With Avengers: Age of Ultron just around the corner, interest in these heroes has never been greater, so we’ve decided to pit all the official comic book Avengers against each other in a battle for your affections. Who is the greatest, best, favorite Avenger of all time? Only you can decide.
We’ve created voting groups that mix up different eras of Avengers membership. Group I features the third and final of our Captains America, Sam Wilson, and the last of the true 'first generation' Avengers, Scarlet Witch, but with two or three Avengers going through from each round, you may want to vote tactically for one of the other contenders, like Venom, Blue Marvel, or Other Ant-Man.
I'm not excited for Sam Wilson as Captain America, and I'm not excited for a female Thor.
Now, I don't think these are totally wrongheaded things to do. I admire the impulse behind these changes, and I believe they come from a good place. In the abstract sense, I love the idea of Marvel featuring, in big, bold style, the adventures of a black man and a woman against the hordes of iniquity. I believe at least part of the motivation behind these changes is genuine in its altruism, and that it is not entirely invalidated by profit-seeking impulses. I want to believe in this initiative. I want to be excited. I do not want to be the curmudgeon in the corner, needlessly nitpicking everyone else's good time to pieces.
But it feels like a gimmick, and functions like a gimmick, and that’s because it is a gimmick. I give it perhaps two years — two years that only the most hard-core aficionados will end up able to recall, alongside their recollections of the foil covers era and that one time Doc Ock was Spider-Man.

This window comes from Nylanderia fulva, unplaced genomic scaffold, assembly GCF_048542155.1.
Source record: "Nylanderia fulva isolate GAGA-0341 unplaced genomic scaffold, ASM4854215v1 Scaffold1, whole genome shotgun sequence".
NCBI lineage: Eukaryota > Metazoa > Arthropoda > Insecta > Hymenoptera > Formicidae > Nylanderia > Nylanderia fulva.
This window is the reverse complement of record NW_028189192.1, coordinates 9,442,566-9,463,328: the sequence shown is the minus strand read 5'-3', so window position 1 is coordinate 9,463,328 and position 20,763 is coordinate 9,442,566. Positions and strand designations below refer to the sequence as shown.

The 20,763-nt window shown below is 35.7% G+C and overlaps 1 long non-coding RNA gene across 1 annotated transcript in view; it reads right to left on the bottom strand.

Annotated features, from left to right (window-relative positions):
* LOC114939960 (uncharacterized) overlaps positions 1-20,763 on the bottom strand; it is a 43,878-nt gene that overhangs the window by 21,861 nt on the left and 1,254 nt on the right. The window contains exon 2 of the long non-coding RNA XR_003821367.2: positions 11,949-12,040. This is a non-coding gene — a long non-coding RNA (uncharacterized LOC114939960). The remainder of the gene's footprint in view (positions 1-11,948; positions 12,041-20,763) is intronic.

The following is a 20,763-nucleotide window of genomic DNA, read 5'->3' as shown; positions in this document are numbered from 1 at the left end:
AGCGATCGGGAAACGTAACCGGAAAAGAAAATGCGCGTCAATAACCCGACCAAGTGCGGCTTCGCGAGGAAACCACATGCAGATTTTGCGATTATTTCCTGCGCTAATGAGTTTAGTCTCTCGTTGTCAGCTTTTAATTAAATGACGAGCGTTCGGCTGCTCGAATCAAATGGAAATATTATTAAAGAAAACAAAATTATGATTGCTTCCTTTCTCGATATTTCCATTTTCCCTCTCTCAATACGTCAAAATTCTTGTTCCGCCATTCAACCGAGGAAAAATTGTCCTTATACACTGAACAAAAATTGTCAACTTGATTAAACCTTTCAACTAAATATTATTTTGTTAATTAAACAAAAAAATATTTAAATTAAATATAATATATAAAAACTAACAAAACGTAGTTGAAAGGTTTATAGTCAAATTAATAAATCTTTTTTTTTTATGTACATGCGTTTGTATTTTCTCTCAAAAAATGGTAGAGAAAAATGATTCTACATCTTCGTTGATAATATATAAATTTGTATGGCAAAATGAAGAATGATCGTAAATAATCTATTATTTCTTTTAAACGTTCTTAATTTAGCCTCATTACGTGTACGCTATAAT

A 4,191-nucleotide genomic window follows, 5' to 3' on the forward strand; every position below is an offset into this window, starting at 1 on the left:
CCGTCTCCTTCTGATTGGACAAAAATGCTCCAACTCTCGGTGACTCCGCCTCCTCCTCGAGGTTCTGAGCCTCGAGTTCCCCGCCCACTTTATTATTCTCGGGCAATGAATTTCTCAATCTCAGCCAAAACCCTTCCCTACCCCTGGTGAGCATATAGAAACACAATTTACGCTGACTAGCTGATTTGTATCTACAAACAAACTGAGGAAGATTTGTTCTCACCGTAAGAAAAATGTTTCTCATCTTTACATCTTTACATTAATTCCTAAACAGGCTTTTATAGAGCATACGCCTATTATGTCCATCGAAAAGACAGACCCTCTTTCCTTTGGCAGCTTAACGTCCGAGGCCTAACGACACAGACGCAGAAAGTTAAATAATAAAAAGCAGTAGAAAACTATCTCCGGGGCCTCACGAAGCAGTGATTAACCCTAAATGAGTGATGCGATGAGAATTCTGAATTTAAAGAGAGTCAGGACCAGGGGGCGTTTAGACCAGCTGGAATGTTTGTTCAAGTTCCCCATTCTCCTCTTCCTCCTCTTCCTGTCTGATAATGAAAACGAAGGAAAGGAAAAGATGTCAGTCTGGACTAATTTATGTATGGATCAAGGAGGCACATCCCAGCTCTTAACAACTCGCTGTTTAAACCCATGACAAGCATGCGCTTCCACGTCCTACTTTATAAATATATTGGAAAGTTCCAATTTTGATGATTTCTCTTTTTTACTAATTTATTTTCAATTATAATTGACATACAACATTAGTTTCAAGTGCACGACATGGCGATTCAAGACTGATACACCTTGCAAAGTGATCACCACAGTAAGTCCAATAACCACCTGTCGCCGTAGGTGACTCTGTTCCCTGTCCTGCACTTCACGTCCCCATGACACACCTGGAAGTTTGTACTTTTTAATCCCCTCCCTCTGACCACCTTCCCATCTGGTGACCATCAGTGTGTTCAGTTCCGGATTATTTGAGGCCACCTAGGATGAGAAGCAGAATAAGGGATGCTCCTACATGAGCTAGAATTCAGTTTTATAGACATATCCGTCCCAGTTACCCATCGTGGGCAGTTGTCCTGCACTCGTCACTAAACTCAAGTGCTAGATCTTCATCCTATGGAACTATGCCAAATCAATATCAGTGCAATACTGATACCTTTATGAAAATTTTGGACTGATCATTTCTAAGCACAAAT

I think we can all agree that Nextwave was the pinnacle of superhero comic books as an art form. Of course, while I'm not sure the world could have handled more than 12 issues of beautiful perfection, I will say that if Marvel isn't going to have more comics about Elsa Bloodstone beating broccoli monsters to death with a shovel and declaring herself to be President Frankenstein, the least they can do is give us more comics featuring the incredible art of Nextwave's Stuart Immonen.
Mighty Avengers is getting a new #1 and a new title this November. At the Avengers NOW panel at San Diego Comic-Con on Friday, Marvel announced that the series will relaunch as Captain America & The Mighty Avengers -- with former Falcon Sam Wilson taking point as the new Captain America. That means a second title series for Wilson's Cap, and a second chance for readers to discover the book.
Al Ewing continues as writer, with former Captain America artist Luke Ross taking over as regular series artist. ComicsAlliance spoke to Ewing to find out why the book is relaunching, how he plans to handle Sam's promotion, and what it means to write the only Avengers book with a predominantly non-white team.
Sam Wilson makes his first appearance as the new Captain America at the end of Rick Remender's current run on the book, Captain America #25, in October. Sam gets his own book in All-New Captain America #1 in November, by Remender and Stuart Immonen. But another story will bridge the gap between those two titles, and it will be released as a digital mini series.
On Tuesday morning Whoopi Goldberg and the hosts of The View announced that Marvel will relaunch Thor this October with a 'worthy' woman brandishing the hammer. Marvel followed that announcement with two more high profile switcheroos on Wednesday night as Entertainment Weekly revealed a new-ish and possibly superior Iron Man, and Marvel Chief Creative Officer Joe Quesada joined comedian Stephen Colbert on The Colbert Report to announce that a new guy will take up Captain America's shield.
That in itself isn't much of a surprise -- original Cap Steve Rogers has passed on his mantle a few times, before eventually yanking it back. After spending some time in Dimension Z and fighting the Iron Nail and whatnot, he's now too old to Avenge from the front lines. The big reveal is that the new Captain America will be Sam Wilson, the African-American superhero currently known as Falcon.
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